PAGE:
For the next year or so, he and his new wife lavished my sister and I with gifts.  She had buckets of money and loved spending it on us.  She told me that she would be my new stepmom.  He played with my sister’s kids.  He introduced himself as their grandpa.  My sister and I decided that even though he wasn’t the same guy, we could keep them at a safe arms length away.  He came to my college graduation.  They paid my rent.  He paid so that I could join ski club. I should probably feel guilty for accepting his money, but I really don’t.  He didn’t pay for anything for so many years, not a dime of college, and had single handed torn apart my family.  The least he could do was buy me some Lululemon.

The next winter, he came to visit me at Mammoth here in California.  My sweet friends Nicole and Ebru were so excited that we would all be able to have dinner, just us and our dads.  I warned them:  He’s bizarre.  He wasn’t always like this.  The dad I knew, the one I can tell you great stories about, is dead.  You’ll meet the man who replaced him and we’re all just dealing with it.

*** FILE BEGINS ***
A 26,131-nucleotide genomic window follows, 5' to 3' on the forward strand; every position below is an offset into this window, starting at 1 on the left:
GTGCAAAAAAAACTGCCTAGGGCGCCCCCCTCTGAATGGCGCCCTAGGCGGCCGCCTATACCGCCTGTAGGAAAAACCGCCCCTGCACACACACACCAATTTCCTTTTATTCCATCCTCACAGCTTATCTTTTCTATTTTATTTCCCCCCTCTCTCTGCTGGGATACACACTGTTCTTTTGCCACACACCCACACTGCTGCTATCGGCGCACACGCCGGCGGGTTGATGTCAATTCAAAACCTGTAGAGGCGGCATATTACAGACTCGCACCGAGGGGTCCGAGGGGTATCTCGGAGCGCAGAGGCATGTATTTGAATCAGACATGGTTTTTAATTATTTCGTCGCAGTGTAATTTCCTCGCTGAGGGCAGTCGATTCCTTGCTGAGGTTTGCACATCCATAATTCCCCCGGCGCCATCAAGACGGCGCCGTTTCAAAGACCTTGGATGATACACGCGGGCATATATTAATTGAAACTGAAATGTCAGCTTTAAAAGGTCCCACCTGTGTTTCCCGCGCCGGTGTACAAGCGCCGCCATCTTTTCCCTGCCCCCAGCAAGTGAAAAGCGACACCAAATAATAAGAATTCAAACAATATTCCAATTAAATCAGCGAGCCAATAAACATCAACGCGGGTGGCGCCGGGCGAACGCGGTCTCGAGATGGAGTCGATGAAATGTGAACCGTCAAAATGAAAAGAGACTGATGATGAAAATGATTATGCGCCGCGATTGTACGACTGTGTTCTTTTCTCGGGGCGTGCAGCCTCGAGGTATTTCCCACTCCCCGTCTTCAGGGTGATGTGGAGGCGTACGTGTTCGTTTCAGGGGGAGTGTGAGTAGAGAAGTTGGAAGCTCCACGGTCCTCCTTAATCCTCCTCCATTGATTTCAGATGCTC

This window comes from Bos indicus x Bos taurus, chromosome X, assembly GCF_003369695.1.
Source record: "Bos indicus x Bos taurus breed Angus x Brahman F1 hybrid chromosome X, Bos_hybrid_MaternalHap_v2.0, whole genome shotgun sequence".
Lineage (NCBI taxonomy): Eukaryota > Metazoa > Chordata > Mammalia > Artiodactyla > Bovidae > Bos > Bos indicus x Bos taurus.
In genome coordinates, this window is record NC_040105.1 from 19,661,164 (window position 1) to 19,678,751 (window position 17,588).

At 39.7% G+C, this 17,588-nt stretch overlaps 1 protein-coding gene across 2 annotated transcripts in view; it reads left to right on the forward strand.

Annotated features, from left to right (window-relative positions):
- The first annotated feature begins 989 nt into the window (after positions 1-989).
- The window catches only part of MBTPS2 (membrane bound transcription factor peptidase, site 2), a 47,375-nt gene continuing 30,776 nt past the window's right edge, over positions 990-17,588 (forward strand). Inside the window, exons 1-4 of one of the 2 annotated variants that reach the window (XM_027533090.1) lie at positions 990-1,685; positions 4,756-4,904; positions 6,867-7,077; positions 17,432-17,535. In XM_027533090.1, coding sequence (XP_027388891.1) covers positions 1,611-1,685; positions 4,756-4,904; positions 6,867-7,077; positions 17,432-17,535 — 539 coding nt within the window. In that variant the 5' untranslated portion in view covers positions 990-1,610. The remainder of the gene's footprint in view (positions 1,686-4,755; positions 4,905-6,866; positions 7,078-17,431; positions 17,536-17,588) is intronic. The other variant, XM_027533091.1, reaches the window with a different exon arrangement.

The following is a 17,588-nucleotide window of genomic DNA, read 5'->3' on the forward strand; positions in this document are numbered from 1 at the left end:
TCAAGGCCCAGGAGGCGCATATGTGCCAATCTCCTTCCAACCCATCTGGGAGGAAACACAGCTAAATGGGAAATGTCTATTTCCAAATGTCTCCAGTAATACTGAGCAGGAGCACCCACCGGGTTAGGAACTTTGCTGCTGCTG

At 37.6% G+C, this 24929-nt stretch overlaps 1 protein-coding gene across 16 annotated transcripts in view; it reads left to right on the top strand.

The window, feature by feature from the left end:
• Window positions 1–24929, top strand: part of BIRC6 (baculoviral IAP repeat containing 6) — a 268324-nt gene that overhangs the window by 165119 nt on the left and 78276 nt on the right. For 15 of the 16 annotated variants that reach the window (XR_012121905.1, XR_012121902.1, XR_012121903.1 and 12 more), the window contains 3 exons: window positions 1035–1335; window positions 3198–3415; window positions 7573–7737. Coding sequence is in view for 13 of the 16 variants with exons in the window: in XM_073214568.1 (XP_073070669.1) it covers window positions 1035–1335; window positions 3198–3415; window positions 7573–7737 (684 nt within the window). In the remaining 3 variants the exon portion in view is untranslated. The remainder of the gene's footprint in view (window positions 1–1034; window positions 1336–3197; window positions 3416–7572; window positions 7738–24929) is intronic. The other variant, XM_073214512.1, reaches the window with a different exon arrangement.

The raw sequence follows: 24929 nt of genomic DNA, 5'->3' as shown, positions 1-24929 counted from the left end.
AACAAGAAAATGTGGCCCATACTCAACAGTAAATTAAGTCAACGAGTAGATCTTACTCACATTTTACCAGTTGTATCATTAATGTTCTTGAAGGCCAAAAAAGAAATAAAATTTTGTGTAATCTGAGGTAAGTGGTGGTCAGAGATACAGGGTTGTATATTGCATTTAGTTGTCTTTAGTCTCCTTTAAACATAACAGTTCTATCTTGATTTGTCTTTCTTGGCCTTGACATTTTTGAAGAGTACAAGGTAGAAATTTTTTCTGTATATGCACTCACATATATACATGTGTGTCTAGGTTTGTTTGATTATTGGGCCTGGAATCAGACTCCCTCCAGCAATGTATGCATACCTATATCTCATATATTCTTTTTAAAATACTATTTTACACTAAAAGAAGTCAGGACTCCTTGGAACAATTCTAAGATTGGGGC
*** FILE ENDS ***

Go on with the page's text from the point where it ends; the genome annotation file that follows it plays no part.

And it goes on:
Then, we went skiing. The two of us skied down double black diamonds, explored the back mountain, and spent the day enjoying the snow.  He taught me to ski;  He taught me to love it.  We didn’t need to talk.  In that moment, it was okay that his personality was fried.  Skiing was our thing, it had always been our thing.  In those silent chairlifts up and down the mountain, I remember – for the first time in almost 6 years – I felt like I was sitting next to my dad.